Right In Front Of You

Have you ever lost something valuable to you, only to discover that said item was actually in a super obvious and super visible place the whole time?

It’s always a little embarassing to have a friend or family member find what you were looking for in a matter of seconds after you might have spent hours looking for it.

I’ve found over the past few years, that this simple example of stressing over something that is so easily solvable, is so often the daily plight many of us face:

We toil and strive and cope and go in these big circles, all the while saying that we wish that we could break out of these cycles. And yet, the whole time, the answer is right there, staring us in the face.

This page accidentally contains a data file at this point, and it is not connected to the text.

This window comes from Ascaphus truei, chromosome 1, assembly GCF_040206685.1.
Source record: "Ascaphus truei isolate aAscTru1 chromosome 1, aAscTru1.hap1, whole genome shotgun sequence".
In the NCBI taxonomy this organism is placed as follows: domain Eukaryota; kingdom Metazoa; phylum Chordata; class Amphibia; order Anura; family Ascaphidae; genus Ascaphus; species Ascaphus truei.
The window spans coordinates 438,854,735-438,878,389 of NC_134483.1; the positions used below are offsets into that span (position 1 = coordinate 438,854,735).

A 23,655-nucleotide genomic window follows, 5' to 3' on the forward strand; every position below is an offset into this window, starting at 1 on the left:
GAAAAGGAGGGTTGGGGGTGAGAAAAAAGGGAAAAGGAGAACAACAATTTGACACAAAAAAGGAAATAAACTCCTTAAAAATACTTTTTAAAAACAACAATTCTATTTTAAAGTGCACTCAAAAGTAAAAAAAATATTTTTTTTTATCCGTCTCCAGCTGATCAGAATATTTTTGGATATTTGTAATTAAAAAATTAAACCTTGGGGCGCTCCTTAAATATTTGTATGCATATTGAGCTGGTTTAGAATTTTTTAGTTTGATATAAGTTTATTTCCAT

Everybody Needs Healing

Someone said today, “Everybody needs healing,” and I think if more of us believed this, we’d have a lot healthier of a world. There is this negative stigma around being hurt, being broken, or needing help and so we generally try to be as “strong” as we can be.

We play the comparison game and gauge our own health relative to those other people we know who have got way bigger problems than we do. It’s dumb.

I spent so many years pretending to be okay.

It was the religious and “put-together” thing to do.

I lived a double life just so that those around me would think that I was some person who didn’t have problems. Some morally upstanding person who was above the self-destructive tendencies of the human condition.

But in the end, the only person I fooled was myself.

When we aren’t honest with others about who we are and what we struggle with, we choose to live in the dark.

And strange and poisonous things grow because of the secrets that we keep in the dark.

Investing in Community